I’m not sure if you are aware that The Deli will be present in Austin during SXSW with a printed pocket issue – you can see the 2012 edition here. We wanted to let you know that we have added your showcase/party to our “Best Unofficial Shows” section! The Deli is a NYC based magazine and blog that features underground/up-and-coming musicians. We have a quarterly issue that centers around NYC musicians, and a yearly issue on SXSW which we distribute in Austin during the festival.
Since your show is featured, we hope that you will allow us to distribute our (free) magazine at your show. Please let us know, and see you in March!
Dear Sir or Madam,
Much as I respect your right to freely assemble and exercise your First Amendment chops, I’m gonna have to pass on this one. Yours is a commercial endeavor, not unlike that of CSTB (except for the part about this one not sucking). This blog and the bands participating are going to great expense to put on this free show — we’re not spending money to help you promote your staggeringly undistinguished operation. The very fact you’d even ask shows colossal ignorance and blatant disrespect for what we’re trying to achieve here. Would the makers of Cheetos request permission to hand out free bags of their toxic product in front of the Doritos Jacked Tower? Would Keystone Light attempt to hijack an event sponsored by Michelob Ultra? Do representatives of British Knights creep around in the shadows during events at House Of Vans? I THINK NOT.
“The fact that they are locking up people of color and immigrants like my parents is shameful,” said 22-year-old Noor Fawzy, a political science student at FAU whose parents are Palestinian immigrant. “We don’t want our university to be associated with an entity that is being investigated for human rights abuses.”
Besides the United States, GEO Group also has private prisons in South Africa, the United Kingdom and Australia, where in 2003 it lost a contract after evidence was found that children detained in its facilities suffered cruel treatments, The New York Times reported in 2011. The company, which controls thousands of beds in private prisons and is worth almost $3 billion, is now in the middle of a multimillion-dollar lawsuit about mistreatment of prisoners.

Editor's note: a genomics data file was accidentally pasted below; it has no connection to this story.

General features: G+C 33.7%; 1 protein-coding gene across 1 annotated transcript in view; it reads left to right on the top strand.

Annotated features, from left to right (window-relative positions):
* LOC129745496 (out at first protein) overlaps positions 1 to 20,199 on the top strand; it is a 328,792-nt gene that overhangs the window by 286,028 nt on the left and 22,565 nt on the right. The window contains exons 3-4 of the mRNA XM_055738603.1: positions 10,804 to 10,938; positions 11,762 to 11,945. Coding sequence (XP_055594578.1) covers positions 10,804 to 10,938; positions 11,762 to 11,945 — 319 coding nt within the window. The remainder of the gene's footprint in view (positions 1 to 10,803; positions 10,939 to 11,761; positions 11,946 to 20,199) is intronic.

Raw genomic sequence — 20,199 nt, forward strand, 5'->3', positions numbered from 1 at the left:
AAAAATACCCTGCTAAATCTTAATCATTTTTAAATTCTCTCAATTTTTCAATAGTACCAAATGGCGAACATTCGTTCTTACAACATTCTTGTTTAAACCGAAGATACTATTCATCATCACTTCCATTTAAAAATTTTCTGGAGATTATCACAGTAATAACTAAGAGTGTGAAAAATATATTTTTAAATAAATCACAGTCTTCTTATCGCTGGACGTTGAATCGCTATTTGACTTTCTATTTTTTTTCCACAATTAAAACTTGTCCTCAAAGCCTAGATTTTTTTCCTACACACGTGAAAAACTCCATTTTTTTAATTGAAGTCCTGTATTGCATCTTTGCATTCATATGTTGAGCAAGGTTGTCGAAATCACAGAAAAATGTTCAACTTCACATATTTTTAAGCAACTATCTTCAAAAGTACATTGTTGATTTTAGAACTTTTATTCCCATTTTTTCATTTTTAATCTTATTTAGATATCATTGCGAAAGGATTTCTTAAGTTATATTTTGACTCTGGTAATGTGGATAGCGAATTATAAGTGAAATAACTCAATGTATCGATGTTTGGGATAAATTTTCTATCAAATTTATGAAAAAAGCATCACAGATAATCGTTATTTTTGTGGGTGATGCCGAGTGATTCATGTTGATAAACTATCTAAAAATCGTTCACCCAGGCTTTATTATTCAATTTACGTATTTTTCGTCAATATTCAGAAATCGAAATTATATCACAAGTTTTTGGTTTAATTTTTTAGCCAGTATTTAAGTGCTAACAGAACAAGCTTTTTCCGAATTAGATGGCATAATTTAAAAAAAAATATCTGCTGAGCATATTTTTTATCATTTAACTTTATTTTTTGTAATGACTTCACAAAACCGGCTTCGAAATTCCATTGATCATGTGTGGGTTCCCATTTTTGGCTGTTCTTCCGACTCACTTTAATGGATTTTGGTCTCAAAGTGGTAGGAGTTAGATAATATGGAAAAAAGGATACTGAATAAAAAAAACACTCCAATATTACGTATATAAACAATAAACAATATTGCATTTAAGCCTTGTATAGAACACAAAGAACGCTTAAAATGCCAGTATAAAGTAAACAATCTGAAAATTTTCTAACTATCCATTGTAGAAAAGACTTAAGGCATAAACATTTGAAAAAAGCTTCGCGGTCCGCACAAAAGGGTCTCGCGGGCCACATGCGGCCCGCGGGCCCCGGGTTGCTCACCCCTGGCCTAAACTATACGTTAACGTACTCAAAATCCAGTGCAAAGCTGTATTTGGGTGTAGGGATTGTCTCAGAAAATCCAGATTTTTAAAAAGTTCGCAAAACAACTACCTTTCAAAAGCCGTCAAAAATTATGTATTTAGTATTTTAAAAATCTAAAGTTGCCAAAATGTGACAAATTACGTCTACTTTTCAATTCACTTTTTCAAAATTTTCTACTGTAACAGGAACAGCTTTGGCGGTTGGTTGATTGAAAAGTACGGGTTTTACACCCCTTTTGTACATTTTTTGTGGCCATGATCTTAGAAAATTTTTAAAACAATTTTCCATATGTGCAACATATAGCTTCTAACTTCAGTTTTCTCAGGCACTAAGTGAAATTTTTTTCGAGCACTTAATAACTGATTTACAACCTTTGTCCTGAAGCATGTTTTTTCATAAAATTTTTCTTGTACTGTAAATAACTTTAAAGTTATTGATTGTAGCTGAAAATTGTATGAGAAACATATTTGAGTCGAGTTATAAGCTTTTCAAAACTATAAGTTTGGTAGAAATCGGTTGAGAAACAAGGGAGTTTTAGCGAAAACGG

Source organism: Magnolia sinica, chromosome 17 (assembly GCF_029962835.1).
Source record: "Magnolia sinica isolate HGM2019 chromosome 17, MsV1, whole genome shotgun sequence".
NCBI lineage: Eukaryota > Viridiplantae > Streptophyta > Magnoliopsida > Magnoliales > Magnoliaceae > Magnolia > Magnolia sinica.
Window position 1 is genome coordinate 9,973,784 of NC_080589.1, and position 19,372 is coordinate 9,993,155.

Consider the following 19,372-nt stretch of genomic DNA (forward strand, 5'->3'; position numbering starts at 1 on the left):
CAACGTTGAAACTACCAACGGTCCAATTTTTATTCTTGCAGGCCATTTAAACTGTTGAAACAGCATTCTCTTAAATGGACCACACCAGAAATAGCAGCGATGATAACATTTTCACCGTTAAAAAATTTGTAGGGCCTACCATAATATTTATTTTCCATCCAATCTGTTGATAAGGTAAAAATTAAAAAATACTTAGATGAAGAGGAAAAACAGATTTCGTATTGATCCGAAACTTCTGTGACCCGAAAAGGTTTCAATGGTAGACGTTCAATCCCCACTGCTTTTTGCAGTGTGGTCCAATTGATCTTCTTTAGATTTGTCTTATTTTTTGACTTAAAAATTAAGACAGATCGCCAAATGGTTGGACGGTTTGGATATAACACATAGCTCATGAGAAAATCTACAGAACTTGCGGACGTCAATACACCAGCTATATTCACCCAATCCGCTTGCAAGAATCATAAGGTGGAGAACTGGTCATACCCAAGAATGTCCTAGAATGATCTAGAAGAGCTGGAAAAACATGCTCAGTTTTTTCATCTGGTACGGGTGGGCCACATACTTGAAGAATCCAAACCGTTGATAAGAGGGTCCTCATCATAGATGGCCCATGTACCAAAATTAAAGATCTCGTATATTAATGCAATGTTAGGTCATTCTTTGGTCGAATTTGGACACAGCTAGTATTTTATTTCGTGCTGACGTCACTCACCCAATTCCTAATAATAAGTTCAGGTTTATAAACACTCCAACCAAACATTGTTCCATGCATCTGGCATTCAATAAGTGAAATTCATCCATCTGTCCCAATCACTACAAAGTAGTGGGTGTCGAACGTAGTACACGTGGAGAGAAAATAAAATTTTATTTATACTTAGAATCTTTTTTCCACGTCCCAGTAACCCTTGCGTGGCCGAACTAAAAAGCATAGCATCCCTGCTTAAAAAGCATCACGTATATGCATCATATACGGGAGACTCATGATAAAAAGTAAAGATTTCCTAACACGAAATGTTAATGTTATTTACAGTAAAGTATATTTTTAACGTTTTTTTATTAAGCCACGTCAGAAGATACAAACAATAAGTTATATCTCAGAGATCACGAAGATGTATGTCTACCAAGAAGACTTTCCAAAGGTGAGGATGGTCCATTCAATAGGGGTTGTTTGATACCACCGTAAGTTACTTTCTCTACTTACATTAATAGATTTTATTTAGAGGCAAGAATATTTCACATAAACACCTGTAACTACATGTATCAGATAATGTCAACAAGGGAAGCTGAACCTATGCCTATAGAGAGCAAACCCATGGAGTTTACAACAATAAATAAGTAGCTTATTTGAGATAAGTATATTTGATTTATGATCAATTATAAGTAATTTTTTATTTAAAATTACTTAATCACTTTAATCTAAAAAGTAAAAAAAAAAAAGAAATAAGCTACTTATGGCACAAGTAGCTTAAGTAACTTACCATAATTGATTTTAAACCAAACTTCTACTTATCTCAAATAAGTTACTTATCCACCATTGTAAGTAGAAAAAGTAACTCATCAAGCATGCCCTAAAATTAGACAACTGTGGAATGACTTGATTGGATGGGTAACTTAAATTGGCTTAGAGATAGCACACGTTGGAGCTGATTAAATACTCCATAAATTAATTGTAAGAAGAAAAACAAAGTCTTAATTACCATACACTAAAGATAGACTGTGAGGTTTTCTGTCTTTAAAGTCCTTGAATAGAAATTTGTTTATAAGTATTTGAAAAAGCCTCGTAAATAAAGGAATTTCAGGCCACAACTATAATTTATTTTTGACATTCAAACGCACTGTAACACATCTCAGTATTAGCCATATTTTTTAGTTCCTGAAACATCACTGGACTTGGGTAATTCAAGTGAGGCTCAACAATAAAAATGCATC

BTC has recently been in the midst of controversies after activists and people detained in the place denounced irregularities. Some complained to the media that they weren’t getting the proper medical care while others argued that they have been detained for lengthy periods of time at BTC despite meeting the qualifications to be eligible for prosecutorial discretion offered by the Obama administration.
When a Pulitzer-winning investigative female journalist — in this case, ex-Patriot News/current CNN contributor Sara Ganim, she of the diligent pursuit of convicted sex offender Jerry Sandusky —- is harassed by a group of profane, misogynist Joe Paterno apologists, what’s the right response? Ignoring the creeps? Calling them by name out publicly? Or, if you’re Philly Mag’s Joel Mathis, you pen an open letter to Ganim’s abusers, suggesting that such grotesque attacks are bad for the school.
Let’s put aside how incredibly tedious, tiresome and unavoidable the “Paterno truther” brigade has become for anyone who dares write (or even tweet) credulously about the downfall of Saint JoePa. What even the truthers should understand is this: Fighting back against Paterno’s critics by using sexually demeaning and degrading language is really not the best way to demonstrate that you have your priorities in the right place when a sex abuse scandal—and the ease with which it was overlooked—is at the heart of the whole neverending mess in the first place.
You don’t have a ton of credibility, truthers, except with each other. You reduce it further every time you call Ganim a “bitch” or suggest she’s been sleeping around. And you reduce it when you keep your silence in the face of such misogyny, just because you don’t like Ganim and her work. All of which will actively short-circuit a renaissance for Paterno’s memory, or Penn State itself.
ESPN sports talk host Colin Cowherd said Tuesday that race is to blame for low attendance figures for the Indiana Pacers.
The Pacers, 32-21 on the season, have been at or near the bottom of NBA attendance figures for several years as the team’s on-court performance languished.
Now that the team’s performance has rebounded, Cowherd said on his nationally syndicated show that there is no excuse for lagging attendance figures.
“You’re holding an organization to a standard that happens because of race. There’s no other explanation why people don’t go to Pacers games,” Cowherd said.
“Nobody’s saying everybody in Indianapolis is racist. Nobody is saying Indianapolis won’t support African-American athletes,” Cowherd said. “What we’re saying is Indianapolis punishes the Pacers more than they punish the Colts for indiscretions off the field or off the court, and a lot of that is racial.”